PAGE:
OCEAN CITY — Stopping short of sounding an alarm, resort police and fire officials last week raised concerns about critical staffing issues and the ability to safely serve and protect the town.
During strategic planning sessions last week, resort officials reviewed a myriad of issues and projects large and small as it updated the town’s roadmap for the future. Inevitably, the discussion came around to public safety, one of the pillars of Ocean City’s plan for the future. While the police department is thriving and crime rates have steadily dropped, and the fire department and emergency services continue to provide a high level of service, some concerns were raised about staffing levels and increased funding in the future.
Funding was a catch word all week during the town’s marathon strategic planning sessions and the issue was no different for the various public safety departments. Councilman and former police officer Mark Paddack said he has heard from some of his constituents concerns about safety on the Boardwalk and in other areas of town.
“I know there is a perception at least from some local residents about the safety on the Boardwalk,” he said. “There are also concerns about safety in some of the neighborhoods when the snowbirds go south. That’s why we really need to emphasize the residential check program and the other programs we have.”
Ocean City Fire Department Chief Richie Bowers said he continues to review and overhaul his department’s staffing needs and other resources. Bowers cited a specific recent example when his staffing levels were briefly not up to the challenge.
“There was a fire two weeks ago uptown and for 13 minutes, we only had seven people there,” he said. “Now, those seven people did a tremendous job until reinforcements arrived, but we have to do more from a fire-rescue perspective. Fire protection in the north end is at risk right now.”
Ocean City Police Department (OCPD) Chief Ross Buzzuro said his department faces staffing challenges and continues to do more with less. He said he has kept his additional staffing requests to a minimum because of budget constraints, but there soon could be a tipping point.
“I’ve asked for one additional officer for the last several years,” he said. “We haven’t been able to go beyond that for the last 10 years. It’s becoming increasingly difficult to keep the same level of protection and service.”
Buzzuro said current staffing levels leave little room for rank-and-file office leave time. The expanded special events schedule in the shoulder seasons only contributes to the problem.
“This year, I asked for one additional officer,” he said. “That only allows for our other officers to get some leave. I’m not just talking about special events, I’m talking about fortifying us for the future.”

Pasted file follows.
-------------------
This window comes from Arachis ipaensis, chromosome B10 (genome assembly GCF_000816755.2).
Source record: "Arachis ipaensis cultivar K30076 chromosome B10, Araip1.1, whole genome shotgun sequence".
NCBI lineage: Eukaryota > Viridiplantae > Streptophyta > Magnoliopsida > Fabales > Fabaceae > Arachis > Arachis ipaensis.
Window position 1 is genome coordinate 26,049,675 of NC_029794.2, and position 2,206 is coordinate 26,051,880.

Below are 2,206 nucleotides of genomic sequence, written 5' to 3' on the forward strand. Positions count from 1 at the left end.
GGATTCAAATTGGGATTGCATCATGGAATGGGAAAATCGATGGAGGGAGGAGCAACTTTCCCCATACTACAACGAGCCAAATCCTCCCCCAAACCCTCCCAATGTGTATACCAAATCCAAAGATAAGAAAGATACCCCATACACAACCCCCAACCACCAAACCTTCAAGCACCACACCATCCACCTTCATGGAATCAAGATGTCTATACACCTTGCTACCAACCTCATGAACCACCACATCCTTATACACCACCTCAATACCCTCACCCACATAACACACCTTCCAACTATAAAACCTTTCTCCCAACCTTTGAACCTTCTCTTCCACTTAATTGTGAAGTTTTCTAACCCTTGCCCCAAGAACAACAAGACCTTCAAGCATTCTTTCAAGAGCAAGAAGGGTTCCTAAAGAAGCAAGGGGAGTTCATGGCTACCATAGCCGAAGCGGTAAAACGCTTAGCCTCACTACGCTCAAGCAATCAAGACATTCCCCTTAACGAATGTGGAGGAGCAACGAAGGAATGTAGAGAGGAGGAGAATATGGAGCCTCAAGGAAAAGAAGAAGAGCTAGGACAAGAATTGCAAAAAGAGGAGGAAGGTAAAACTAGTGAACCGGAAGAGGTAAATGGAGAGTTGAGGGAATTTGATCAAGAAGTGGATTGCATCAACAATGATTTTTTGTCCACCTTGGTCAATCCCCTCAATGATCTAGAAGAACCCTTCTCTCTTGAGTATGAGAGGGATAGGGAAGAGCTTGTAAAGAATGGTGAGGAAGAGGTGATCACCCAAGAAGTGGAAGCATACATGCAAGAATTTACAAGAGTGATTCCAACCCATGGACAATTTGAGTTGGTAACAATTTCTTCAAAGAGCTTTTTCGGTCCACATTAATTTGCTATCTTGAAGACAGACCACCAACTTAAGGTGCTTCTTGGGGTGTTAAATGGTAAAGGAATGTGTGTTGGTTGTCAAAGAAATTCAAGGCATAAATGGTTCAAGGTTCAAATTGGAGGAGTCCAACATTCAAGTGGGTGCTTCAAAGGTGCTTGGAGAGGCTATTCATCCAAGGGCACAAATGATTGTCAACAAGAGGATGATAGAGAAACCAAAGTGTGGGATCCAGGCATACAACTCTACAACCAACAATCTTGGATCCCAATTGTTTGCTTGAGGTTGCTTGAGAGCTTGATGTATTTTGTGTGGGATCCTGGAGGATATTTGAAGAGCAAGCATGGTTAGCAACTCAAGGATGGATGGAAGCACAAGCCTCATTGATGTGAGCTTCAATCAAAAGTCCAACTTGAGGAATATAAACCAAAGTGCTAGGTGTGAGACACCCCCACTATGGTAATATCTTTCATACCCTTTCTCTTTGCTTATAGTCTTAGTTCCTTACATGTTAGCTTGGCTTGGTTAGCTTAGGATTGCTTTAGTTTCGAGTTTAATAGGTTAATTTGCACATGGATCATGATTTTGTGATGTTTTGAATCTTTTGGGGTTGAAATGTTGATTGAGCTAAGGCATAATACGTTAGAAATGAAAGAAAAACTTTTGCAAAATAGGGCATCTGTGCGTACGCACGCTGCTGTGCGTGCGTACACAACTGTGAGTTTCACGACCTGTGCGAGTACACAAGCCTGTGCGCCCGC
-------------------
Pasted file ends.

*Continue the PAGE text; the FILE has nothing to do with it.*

Mayor Rick Meehan said public safety was paramount and it was important to heed the requests from the town’s police and fire chiefs.
“We have to expect the unexpected and we have to plan for that,” he said. “Our intelligence should be able to determine when we’re at risk. When they tell us what they need, we have to listen. They have to have the capabilities to prepare for anything that comes up.”
Paddack pointed to changing dynamics in public safety. He alluded to the recently-completed Boardwalk access control project as an example.
“The world has changed,” he said. “We hardened the Boardwalk for a reason. We have to plan for everything because everything is possible. The police, fire and emergency services all need to coordinate so we’re all on the same page.”
Buzzuro said the situation was not dire, but said public safety and staffing and resources need to be closely monitored going forward.
“From a law enforcement perspective, we’re in a good place,” he said. “Crime rates continue to drop. We’re providing a high level of service and we’re doing it under budget. What’s down the road is a promising future, we just need to be sure we’re prepared for it.”
Bowers agreed emergency services staffing needs required close scrutiny.
“We continue to monitor trends and one trend is the number of calls for service continues to go up,” he said. “We need to continue to look at staffing changes and we need to continue to invest.”
One local law enforcement tool that is achieving success is the City Watch surveillance camera system. Paddack said the City Watch program provided extra eyes and ears for law enforcement and emergency services and it might be time to invest in it and expand it.
“I think we need to expand that,” he said. “We need better-quality cameras and more of them in more locations. Maybe we need cameras in the area from 33rd Street to 62nd Street because that’s an area where we see a lot of call volume.”
Buzzuro agreed City Watch could be one program on which to invest more.
“I agree wholeheartedly,” he said. “Five years ago, we developed the City Watch program and we’ve had a lot of success stories with it. We have good coverage on the Boardwalk, but I’d like to see it expanded to other hot spots. I know there is a cost associated with it, but it would be a tremendous investment for us.”